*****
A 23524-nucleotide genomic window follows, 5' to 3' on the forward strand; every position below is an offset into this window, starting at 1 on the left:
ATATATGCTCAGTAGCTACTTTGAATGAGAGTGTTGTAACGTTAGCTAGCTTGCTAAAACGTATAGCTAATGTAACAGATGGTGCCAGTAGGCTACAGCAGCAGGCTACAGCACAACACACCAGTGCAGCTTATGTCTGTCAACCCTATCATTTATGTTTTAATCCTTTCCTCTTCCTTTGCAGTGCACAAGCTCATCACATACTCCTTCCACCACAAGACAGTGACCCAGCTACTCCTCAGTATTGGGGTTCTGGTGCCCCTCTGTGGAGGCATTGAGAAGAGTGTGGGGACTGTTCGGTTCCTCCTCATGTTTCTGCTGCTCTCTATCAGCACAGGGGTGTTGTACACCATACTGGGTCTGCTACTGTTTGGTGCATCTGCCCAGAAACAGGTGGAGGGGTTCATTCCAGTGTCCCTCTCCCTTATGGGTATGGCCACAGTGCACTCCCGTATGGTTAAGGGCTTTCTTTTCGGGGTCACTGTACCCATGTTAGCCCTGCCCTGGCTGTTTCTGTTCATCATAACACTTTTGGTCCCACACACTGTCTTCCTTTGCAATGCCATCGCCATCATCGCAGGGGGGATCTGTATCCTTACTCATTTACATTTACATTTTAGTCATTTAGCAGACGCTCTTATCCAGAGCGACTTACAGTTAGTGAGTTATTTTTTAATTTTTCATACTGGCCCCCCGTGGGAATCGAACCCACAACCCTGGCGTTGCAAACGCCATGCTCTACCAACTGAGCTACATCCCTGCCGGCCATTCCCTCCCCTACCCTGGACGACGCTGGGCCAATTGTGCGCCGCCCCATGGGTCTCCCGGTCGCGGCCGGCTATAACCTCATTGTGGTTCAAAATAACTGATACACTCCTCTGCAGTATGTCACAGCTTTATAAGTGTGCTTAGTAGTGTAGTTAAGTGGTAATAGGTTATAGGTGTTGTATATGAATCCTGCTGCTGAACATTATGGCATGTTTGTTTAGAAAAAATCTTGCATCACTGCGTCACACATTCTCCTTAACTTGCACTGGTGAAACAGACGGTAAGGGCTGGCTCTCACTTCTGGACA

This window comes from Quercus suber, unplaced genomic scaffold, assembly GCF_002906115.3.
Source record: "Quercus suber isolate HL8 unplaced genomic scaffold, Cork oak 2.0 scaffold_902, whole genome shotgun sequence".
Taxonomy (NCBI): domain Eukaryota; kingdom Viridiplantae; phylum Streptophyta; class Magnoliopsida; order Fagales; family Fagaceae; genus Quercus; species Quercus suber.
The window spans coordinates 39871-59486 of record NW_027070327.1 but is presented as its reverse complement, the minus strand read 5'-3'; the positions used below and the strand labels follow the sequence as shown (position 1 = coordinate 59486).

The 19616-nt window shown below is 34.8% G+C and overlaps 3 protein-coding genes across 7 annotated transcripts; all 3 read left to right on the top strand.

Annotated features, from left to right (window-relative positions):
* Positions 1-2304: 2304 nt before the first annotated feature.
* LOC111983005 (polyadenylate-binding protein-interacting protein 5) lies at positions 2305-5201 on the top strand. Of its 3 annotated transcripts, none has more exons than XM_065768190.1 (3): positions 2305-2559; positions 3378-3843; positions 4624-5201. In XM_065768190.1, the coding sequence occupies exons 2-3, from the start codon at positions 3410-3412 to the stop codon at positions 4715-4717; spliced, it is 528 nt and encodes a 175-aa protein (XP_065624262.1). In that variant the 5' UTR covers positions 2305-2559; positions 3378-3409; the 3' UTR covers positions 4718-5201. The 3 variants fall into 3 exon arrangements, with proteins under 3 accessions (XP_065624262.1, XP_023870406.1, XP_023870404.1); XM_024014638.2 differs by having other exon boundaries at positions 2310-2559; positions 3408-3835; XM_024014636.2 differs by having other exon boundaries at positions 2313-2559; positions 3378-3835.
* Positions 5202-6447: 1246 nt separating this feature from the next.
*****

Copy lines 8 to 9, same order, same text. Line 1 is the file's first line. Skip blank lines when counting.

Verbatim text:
Annotated features, from left to right (window-relative positions):
* Positions 1-2304: 2304 nt before the first annotated feature.